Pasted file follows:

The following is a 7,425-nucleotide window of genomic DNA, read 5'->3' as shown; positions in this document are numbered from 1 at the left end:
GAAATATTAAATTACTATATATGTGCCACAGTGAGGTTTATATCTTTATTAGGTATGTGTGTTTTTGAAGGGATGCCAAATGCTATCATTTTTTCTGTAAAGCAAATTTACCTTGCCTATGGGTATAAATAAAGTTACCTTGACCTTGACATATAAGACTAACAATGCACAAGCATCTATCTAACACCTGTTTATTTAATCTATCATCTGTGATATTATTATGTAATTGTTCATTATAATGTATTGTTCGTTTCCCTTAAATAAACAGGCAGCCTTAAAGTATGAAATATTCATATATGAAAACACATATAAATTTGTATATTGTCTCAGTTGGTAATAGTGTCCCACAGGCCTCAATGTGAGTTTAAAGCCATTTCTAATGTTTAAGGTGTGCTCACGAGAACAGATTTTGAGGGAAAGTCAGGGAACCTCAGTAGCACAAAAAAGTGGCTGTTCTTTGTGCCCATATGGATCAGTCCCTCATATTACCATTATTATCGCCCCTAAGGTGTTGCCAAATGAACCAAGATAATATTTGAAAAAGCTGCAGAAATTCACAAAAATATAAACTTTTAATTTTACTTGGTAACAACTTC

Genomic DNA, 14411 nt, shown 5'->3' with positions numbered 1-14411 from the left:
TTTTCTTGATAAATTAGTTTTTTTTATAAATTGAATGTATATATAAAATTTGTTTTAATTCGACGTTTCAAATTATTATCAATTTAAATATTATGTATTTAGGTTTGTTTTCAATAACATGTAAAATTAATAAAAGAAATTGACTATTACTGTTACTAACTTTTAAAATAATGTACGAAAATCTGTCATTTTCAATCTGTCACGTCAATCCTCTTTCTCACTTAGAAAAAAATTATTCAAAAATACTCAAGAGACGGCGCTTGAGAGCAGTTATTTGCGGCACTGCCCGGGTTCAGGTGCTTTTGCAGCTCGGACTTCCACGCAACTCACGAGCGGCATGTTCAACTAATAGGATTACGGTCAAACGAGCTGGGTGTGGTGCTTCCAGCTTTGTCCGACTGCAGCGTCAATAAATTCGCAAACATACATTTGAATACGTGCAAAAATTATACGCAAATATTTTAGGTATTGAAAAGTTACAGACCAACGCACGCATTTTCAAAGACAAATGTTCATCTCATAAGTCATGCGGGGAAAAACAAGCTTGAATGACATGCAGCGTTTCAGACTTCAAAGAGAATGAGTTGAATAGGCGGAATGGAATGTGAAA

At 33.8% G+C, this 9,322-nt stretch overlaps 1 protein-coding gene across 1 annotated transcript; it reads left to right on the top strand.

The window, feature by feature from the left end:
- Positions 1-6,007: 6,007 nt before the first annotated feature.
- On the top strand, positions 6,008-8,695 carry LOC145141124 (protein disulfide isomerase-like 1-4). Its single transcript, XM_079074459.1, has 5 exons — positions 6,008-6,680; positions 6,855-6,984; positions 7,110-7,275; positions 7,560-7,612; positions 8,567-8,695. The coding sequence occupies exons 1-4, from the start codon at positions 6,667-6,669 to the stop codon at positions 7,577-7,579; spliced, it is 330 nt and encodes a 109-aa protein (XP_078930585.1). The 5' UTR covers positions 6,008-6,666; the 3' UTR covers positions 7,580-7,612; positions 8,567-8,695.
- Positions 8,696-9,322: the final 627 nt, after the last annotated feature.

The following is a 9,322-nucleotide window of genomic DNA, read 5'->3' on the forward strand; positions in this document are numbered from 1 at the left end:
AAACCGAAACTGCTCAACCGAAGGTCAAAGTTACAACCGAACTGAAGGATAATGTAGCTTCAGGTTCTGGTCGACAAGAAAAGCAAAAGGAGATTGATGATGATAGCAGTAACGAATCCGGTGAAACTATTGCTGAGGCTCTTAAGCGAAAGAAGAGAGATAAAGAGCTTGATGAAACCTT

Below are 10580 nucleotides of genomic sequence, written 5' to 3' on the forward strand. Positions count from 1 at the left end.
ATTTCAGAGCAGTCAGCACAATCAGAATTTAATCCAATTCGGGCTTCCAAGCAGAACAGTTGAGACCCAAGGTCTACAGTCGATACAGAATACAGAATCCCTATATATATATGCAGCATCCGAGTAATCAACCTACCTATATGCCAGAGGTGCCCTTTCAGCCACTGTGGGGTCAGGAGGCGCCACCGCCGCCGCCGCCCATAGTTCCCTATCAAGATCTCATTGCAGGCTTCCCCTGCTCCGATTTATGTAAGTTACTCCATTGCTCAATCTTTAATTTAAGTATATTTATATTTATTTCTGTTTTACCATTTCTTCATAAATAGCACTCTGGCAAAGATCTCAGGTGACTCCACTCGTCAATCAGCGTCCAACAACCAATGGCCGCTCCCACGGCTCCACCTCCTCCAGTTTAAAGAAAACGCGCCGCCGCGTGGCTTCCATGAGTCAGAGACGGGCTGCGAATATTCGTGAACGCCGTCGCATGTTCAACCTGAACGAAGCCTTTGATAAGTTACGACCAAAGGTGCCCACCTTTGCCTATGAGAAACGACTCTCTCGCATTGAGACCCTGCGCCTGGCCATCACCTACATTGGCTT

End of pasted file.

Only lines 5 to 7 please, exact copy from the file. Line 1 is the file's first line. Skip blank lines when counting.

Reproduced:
At 33.8% G+C, this 9,322-nt stretch overlaps 1 protein-coding gene across 1 annotated transcript; it reads left to right on the top strand.

The window, feature by feature from the left end:
- Positions 1-6,007: 6,007 nt before the first annotated feature.